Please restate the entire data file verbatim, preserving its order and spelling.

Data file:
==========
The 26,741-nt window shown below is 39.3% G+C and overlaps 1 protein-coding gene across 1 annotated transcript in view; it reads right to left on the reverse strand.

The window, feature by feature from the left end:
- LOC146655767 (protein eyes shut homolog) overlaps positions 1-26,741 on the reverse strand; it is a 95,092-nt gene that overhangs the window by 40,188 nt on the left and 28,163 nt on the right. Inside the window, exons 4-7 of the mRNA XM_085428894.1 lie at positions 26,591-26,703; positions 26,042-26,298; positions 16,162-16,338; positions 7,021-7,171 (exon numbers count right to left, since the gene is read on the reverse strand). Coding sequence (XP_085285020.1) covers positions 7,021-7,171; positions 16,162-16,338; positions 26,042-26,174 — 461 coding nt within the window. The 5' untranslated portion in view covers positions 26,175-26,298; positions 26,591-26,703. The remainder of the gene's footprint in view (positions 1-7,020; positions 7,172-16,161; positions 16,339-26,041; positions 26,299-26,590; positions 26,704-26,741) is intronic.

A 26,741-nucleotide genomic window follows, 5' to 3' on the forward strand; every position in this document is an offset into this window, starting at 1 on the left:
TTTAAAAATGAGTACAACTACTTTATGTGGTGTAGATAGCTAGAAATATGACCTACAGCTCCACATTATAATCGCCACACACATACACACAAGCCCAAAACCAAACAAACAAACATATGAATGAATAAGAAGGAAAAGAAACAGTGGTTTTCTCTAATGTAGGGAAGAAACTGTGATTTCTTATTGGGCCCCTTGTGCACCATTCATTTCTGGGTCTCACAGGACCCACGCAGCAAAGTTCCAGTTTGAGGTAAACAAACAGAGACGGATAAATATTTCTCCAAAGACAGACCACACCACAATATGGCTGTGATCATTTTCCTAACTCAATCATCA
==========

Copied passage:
The 26,741-nt window shown below is 39.3% G+C and overlaps 1 protein-coding gene across 1 annotated transcript in view; it reads right to left on the reverse strand.

The window, feature by feature from the left end:
- LOC146655767 (protein eyes shut homolog) overlaps positions 1-26,741 on the reverse strand; it is a 95,092-nt gene that overhangs the window by 40,188 nt on the left and 28,163 nt on the right. Inside the window, exons 4-7 of the mRNA XM_085428894.1 lie at positions 26,591-26,703; positions 26,042-26,298; positions 16,162-16,338; positions 7,021-7,171 (exon numbers count right to left, since the gene is read on the reverse strand). Coding sequence (XP_085285020.1) covers positions 7,021-7,171; positions 16,162-16,338; positions 26,042-26,174 — 461 coding nt within the window. The 5' untranslated portion in view covers positions 26,175-26,298; positions 26,591-26,703. The remainder of the gene's footprint in view (positions 1-7,020; positions 7,172-16,161; positions 16,339-26,041; positions 26,299-26,590; positions 26,704-26,741) is intronic.

A 26,741-nucleotide genomic window follows, 5' to 3' on the forward strand; every position in this document is an offset into this window, starting at 1 on the left:
TTTAAAAATGAGTACAACTACTTTATGTGGTGTAGATAGCTAGAAATATGACCTACAGCTCCACATTATAATCGCCACACACATACACACAAGCCCAAAACCAAACAAACAAACATATGAATGAATAAGAAGGAAAAGAAACAGTGGTTTTCTCTAATGTAGGGAAGAAACTGTGATTTCTTATTGGGCCCCTTGTGCACCATTCATTTCTGGGTCTCACAGGACCCACGCAGCAAAGTTCCAGTTTGAGGTAAACAAACAGAGACGGATAAATATTTCTCCAAAGACAGACCACACCACAATATGGCTGTGATCATTTTCCTAACTCAATCATCA